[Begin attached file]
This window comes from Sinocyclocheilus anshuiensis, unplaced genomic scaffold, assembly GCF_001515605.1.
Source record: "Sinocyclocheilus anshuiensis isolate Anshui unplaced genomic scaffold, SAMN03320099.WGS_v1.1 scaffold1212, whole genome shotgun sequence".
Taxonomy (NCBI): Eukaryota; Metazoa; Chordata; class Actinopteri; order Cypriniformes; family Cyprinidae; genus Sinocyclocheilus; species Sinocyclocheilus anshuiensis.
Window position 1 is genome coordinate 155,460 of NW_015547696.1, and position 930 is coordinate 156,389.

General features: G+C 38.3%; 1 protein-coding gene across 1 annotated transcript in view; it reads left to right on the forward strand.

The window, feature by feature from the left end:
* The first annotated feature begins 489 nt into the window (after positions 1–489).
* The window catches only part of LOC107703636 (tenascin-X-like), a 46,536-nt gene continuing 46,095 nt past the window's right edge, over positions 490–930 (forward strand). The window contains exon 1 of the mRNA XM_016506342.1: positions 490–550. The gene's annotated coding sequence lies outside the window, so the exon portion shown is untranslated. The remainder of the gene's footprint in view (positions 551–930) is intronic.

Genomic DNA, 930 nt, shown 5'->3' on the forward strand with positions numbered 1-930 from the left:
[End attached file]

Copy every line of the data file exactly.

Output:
This window comes from Sinocyclocheilus anshuiensis, unplaced genomic scaffold, assembly GCF_001515605.1.
Source record: "Sinocyclocheilus anshuiensis isolate Anshui unplaced genomic scaffold, SAMN03320099.WGS_v1.1 scaffold1212, whole genome shotgun sequence".
Taxonomy (NCBI): Eukaryota; Metazoa; Chordata; class Actinopteri; order Cypriniformes; family Cyprinidae; genus Sinocyclocheilus; species Sinocyclocheilus anshuiensis.
Window position 1 is genome coordinate 155,460 of NW_015547696.1, and position 930 is coordinate 156,389.

General features: G+C 38.3%; 1 protein-coding gene across 1 annotated transcript in view; it reads left to right on the forward strand.

The window, feature by feature from the left end:
* The first annotated feature begins 489 nt into the window (after positions 1–489).
* The window catches only part of LOC107703636 (tenascin-X-like), a 46,536-nt gene continuing 46,095 nt past the window's right edge, over positions 490–930 (forward strand). The window contains exon 1 of the mRNA XM_016506342.1: positions 490–550. The gene's annotated coding sequence lies outside the window, so the exon portion shown is untranslated. The remainder of the gene's footprint in view (positions 551–930) is intronic.

Genomic DNA, 930 nt, shown 5'->3' on the forward strand with positions numbered 1-930 from the left: